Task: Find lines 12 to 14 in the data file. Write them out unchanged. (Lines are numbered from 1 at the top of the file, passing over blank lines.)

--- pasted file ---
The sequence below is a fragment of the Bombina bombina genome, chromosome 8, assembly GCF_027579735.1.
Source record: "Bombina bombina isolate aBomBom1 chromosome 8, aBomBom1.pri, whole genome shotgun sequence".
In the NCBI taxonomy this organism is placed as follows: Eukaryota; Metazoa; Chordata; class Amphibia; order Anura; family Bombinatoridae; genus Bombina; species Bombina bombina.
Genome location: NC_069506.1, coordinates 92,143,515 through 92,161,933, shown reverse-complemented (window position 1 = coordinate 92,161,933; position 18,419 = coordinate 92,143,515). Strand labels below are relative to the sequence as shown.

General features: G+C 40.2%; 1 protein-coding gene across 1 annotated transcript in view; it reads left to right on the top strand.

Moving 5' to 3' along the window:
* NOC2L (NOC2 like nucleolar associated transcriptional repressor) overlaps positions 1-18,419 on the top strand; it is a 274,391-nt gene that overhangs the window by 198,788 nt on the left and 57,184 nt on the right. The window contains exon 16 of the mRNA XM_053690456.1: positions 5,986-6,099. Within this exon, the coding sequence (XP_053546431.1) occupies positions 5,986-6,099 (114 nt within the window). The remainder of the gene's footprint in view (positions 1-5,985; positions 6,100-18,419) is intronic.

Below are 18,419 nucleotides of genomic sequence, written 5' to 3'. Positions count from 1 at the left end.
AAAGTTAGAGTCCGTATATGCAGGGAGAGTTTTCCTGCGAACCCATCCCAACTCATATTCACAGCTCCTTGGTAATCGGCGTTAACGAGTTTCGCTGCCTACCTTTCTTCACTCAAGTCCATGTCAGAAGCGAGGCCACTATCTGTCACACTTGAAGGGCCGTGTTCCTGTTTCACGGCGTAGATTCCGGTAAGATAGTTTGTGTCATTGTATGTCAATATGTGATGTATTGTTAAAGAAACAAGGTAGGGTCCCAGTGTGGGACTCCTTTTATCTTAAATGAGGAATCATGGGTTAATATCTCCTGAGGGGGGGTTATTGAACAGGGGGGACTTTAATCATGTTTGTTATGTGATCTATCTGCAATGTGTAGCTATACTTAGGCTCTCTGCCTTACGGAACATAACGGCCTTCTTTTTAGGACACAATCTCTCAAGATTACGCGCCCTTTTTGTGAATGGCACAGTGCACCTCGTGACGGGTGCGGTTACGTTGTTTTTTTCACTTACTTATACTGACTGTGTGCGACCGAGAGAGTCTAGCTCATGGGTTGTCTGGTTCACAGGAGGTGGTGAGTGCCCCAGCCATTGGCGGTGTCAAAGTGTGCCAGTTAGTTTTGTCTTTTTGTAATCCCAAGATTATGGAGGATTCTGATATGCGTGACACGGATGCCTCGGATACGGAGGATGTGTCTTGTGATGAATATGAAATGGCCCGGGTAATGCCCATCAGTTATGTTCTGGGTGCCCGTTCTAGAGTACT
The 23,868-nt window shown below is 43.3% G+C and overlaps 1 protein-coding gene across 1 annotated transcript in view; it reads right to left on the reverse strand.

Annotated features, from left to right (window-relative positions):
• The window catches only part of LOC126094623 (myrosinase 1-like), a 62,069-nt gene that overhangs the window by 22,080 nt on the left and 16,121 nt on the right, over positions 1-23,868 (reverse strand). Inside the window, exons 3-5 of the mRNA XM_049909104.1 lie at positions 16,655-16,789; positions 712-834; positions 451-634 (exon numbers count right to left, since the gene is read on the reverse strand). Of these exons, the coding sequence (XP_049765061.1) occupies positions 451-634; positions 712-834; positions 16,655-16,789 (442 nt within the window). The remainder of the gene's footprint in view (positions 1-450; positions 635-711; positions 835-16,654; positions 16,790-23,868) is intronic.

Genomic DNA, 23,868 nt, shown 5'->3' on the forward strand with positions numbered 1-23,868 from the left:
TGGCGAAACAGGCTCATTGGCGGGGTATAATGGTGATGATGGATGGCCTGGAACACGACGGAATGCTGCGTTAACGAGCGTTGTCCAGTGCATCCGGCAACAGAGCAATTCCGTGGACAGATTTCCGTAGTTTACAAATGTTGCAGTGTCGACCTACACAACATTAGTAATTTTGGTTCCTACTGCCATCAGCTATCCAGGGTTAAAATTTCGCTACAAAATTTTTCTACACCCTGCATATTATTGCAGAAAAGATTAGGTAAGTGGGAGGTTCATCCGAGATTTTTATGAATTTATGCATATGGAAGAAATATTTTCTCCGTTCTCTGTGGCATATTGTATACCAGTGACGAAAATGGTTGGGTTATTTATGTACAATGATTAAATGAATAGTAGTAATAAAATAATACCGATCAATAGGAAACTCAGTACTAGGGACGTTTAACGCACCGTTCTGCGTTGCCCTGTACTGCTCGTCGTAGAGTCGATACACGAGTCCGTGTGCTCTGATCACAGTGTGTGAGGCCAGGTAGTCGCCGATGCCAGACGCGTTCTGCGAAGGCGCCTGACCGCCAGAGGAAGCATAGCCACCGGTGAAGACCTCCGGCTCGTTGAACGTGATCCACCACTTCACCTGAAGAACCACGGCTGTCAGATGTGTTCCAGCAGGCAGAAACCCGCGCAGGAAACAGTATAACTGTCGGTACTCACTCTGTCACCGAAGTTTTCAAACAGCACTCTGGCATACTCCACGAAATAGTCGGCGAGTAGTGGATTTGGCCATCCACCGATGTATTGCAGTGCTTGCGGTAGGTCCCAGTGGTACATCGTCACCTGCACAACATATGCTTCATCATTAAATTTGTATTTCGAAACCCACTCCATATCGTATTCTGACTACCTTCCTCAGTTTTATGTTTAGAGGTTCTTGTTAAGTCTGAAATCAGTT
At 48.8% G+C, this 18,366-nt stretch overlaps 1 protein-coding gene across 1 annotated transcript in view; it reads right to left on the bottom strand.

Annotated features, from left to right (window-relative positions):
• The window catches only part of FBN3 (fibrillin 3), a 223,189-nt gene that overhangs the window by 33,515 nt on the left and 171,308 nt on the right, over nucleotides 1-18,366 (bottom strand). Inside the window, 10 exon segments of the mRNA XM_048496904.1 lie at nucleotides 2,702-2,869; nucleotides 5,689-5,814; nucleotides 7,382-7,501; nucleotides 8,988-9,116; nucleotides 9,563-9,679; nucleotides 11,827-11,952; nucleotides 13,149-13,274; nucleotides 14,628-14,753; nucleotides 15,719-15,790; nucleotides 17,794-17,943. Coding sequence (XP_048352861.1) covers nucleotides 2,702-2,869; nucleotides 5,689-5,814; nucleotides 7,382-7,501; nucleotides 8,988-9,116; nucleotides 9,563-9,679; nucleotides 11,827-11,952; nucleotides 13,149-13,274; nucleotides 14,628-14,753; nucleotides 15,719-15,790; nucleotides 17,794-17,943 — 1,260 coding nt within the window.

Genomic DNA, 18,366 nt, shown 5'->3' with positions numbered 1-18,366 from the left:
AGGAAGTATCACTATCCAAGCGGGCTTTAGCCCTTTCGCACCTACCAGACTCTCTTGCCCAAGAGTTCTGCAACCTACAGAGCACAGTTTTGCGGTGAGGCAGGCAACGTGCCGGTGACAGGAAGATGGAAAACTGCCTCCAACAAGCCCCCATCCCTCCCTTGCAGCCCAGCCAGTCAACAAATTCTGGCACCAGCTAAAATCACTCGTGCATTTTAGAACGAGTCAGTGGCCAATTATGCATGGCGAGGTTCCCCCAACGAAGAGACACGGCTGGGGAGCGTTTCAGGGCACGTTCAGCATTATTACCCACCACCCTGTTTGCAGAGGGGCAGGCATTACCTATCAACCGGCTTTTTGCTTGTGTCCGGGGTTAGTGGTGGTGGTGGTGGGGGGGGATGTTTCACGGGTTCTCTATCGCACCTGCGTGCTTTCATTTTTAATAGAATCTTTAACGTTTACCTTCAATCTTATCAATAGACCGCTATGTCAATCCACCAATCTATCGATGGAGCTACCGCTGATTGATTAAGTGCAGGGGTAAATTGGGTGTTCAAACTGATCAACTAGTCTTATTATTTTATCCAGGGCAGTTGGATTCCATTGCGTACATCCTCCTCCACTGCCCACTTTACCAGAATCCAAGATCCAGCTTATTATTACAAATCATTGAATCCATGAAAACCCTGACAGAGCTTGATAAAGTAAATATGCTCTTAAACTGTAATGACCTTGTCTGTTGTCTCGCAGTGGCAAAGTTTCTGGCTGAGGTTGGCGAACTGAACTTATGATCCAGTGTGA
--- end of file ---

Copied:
• The window catches only part of LOC126094623 (myrosinase 1-like), a 62,069-nt gene that overhangs the window by 22,080 nt on the left and 16,121 nt on the right, over positions 1-23,868 (reverse strand). Inside the window, exons 3-5 of the mRNA XM_049909104.1 lie at positions 16,655-16,789; positions 712-834; positions 451-634 (exon numbers count right to left, since the gene is read on the reverse strand). Of these exons, the coding sequence (XP_049765061.1) occupies positions 451-634; positions 712-834; positions 16,655-16,789 (442 nt within the window). The remainder of the gene's footprint in view (positions 1-450; positions 635-711; positions 835-16,654; positions 16,790-23,868) is intronic.

Genomic DNA, 23,868 nt, shown 5'->3' on the forward strand with positions numbered 1-23,868 from the left:
TGGCGAAACAGGCTCATTGGCGGGGTATAATGGTGATGATGGATGGCCTGGAACACGACGGAATGCTGCGTTAACGAGCGTTGTCCAGTGCATCCGGCAACAGAGCAATTCCGTGGACAGATTTCCGTAGTTTACAAATGTTGCAGTGTCGACCTACACAACATTAGTAATTTTGGTTCCTACTGCCATCAGCTATCCAGGGTTAAAATTTCGCTACAAAATTTTTCTACACCCTGCATATTATTGCAGAAAAGATTAGGTAAGTGGGAGGTTCATCCGAGATTTTTATGAATTTATGCATATGGAAGAAATATTTTCTCCGTTCTCTGTGGCATATTGTATACCAGTGACGAAAATGGTTGGGTTATTTATGTACAATGATTAAATGAATAGTAGTAATAAAATAATACCGATCAATAGGAAACTCAGTACTAGGGACGTTTAACGCACCGTTCTGCGTTGCCCTGTACTGCTCGTCGTAGAGTCGATACACGAGTCCGTGTGCTCTGATCACAGTGTGTGAGGCCAGGTAGTCGCCGATGCCAGACGCGTTCTGCGAAGGCGCCTGACCGCCAGAGGAAGCATAGCCACCGGTGAAGACCTCCGGCTCGTTGAACGTGATCCACCACTTCACCTGAAGAACCACGGCTGTCAGATGTGTTCCAGCAGGCAGAAACCCGCGCAGGAAACAGTATAACTGTCGGTACTCACTCTGTCACCGAAGTTTTCAAACAGCACTCTGGCATACTCCACGAAATAGTCGGCGAGTAGTGGATTTGGCCATCCACCGATGTATTGCAGTGCTTGCGGTAGGTCCCAGTGGTACATCGTCACCTGCACAACATATGCTTCATCATTAAATTTGTATTTCGAAACCCACTCCATATCGTATTCTGACTACCTTCCTCAGTTTTATGTTTAGAGGTTCTTGTTAAGTCTGAAATCAGTT